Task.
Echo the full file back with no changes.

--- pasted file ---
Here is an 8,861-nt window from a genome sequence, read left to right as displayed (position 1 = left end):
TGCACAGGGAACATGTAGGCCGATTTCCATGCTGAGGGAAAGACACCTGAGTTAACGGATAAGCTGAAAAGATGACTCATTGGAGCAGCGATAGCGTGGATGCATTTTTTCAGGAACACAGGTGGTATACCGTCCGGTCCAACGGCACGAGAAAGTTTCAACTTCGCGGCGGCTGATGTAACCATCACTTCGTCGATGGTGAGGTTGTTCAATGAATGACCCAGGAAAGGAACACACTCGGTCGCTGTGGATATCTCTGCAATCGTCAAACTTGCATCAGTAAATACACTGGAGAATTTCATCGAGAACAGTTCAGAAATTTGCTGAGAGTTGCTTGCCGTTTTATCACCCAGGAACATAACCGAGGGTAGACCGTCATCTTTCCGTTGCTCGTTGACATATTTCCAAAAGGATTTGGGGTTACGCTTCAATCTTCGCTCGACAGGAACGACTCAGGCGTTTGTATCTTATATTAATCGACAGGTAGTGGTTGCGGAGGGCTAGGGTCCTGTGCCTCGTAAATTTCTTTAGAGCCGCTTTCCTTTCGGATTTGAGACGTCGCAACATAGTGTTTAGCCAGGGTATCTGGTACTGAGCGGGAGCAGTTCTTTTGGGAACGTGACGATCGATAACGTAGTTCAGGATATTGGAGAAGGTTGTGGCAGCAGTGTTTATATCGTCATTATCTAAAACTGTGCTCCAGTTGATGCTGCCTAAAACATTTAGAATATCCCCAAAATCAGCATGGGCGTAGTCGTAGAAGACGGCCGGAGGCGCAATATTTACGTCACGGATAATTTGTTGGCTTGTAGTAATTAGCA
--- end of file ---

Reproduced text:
Here is an 8,861-nt window from a genome sequence, read left to right as displayed (position 1 = left end):
TGCACAGGGAACATGTAGGCCGATTTCCATGCTGAGGGAAAGACACCTGAGTTAACGGATAAGCTGAAAAGATGACTCATTGGAGCAGCGATAGCGTGGATGCATTTTTTCAGGAACACAGGTGGTATACCGTCCGGTCCAACGGCACGAGAAAGTTTCAACTTCGCGGCGGCTGATGTAACCATCACTTCGTCGATGGTGAGGTTGTTCAATGAATGACCCAGGAAAGGAACACACTCGGTCGCTGTGGATATCTCTGCAATCGTCAAACTTGCATCAGTAAATACACTGGAGAATTTCATCGAGAACAGTTCAGAAATTTGCTGAGAGTTGCTTGCCGTTTTATCACCCAGGAACATAACCGAGGGTAGACCGTCATCTTTCCGTTGCTCGTTGACATATTTCCAAAAGGATTTGGGGTTACGCTTCAATCTTCGCTCGACAGGAACGACTCAGGCGTTTGTATCTTATATTAATCGACAGGTAGTGGTTGCGGAGGGCTAGGGTCCTGTGCCTCGTAAATTTCTTTAGAGCCGCTTTCCTTTCGGATTTGAGACGTCGCAACATAGTGTTTAGCCAGGGTATCTGGTACTGAGCGGGAGCAGTTCTTTTGGGAACGTGACGATCGATAACGTAGTTCAGGATATTGGAGAAGGTTGTGGCAGCAGTGTTTATATCGTCATTATCTAAAACTGTGCTCCAGTTGATGCTGCCTAAAACATTTAGAATATCCCCAAAATCAGCATGGGCGTAGTCGTAGAAGACGGCCGGAGGCGCAATATTTACGTCACGGATAATTTGTTGGCTTGTAGTAATTAGCA